We have to expect that, at times, some may turn from God in sin, in lack of faith, in hurt and anger. Sin is an easy avenue to slip into, and slip deeper and deeper into. And it’s not just the public facing acts either, it’s the sin of our hearts, the sin that permeates through our being and prevents us from creating in this world. Faith is hard. And I will come back to that. Hurt and anger, at each other, at God, happens in this world. Hurt and anger, especially at God, leads many to turn away. They are left wondering why God would allow violence and catastrophe to impact creation. They are left wondering why God would see a 19 year old girl die of complications from routine surgery. They are left wondering why God would allow that person to do that thing to them. And yet, even in turning away from God, we must have the expectation, the knowledge that God will always be there to welcome us back, to hold us tight, to say “I know” as we scream in our pain and anger.

We have to expect that as co-creators in this world we have the gift and responsibility to see the labor pains ended and the birth of a fully realized creation seen on this earth in our lifetimes.

These expectations mean we have hard work ahead of us. It will be, already has been, discouraging. It will be, already has been, life-giving. This dichotomy is what makes this work so hard, for with the highest of highs, we also get the lowest of lows. But it is also this dichotomy that makes this work so worth it.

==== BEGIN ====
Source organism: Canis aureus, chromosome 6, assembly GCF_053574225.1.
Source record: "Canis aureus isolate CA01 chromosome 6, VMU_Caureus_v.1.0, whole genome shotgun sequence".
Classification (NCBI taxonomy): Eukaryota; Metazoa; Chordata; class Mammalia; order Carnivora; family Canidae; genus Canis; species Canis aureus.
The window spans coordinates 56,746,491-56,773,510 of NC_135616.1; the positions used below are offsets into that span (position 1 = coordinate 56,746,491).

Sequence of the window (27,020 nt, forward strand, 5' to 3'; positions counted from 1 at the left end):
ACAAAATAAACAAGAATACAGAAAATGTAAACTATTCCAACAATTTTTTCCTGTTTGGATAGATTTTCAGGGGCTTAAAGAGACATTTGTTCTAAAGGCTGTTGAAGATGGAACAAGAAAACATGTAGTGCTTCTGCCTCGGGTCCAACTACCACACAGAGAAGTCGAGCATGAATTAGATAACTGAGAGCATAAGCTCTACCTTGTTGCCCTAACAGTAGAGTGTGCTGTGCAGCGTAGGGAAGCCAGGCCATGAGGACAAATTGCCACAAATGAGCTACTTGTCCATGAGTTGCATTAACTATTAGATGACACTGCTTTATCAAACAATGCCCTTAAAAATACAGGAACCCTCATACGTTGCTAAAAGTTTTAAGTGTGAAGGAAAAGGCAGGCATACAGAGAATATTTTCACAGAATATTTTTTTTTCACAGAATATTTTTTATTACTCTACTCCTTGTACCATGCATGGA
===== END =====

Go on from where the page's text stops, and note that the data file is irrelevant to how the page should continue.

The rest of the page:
Facebook often reminds me of how good and how hard this work can be. I use facebook primarily as a tool to stay connected to (in addition to close friends and family) colleagues and to those who I am active in ministry, which means many of you. And while I scroll through the Facebook news feed, I feel many emotions. Often I’m happy, for people, for work being done, for the gift of comedy and humor. Somewhat less often, but still pretty regularly, I have feelings of anger, which do follow a scale from eye roll up to shaking of fist, an emotion I’d like to have less of, and an emotion that I’m largely responsible for. I have a smattering of other emotions but if you scroll through my facebook feed you’d understand why it is predominantly those two emotions.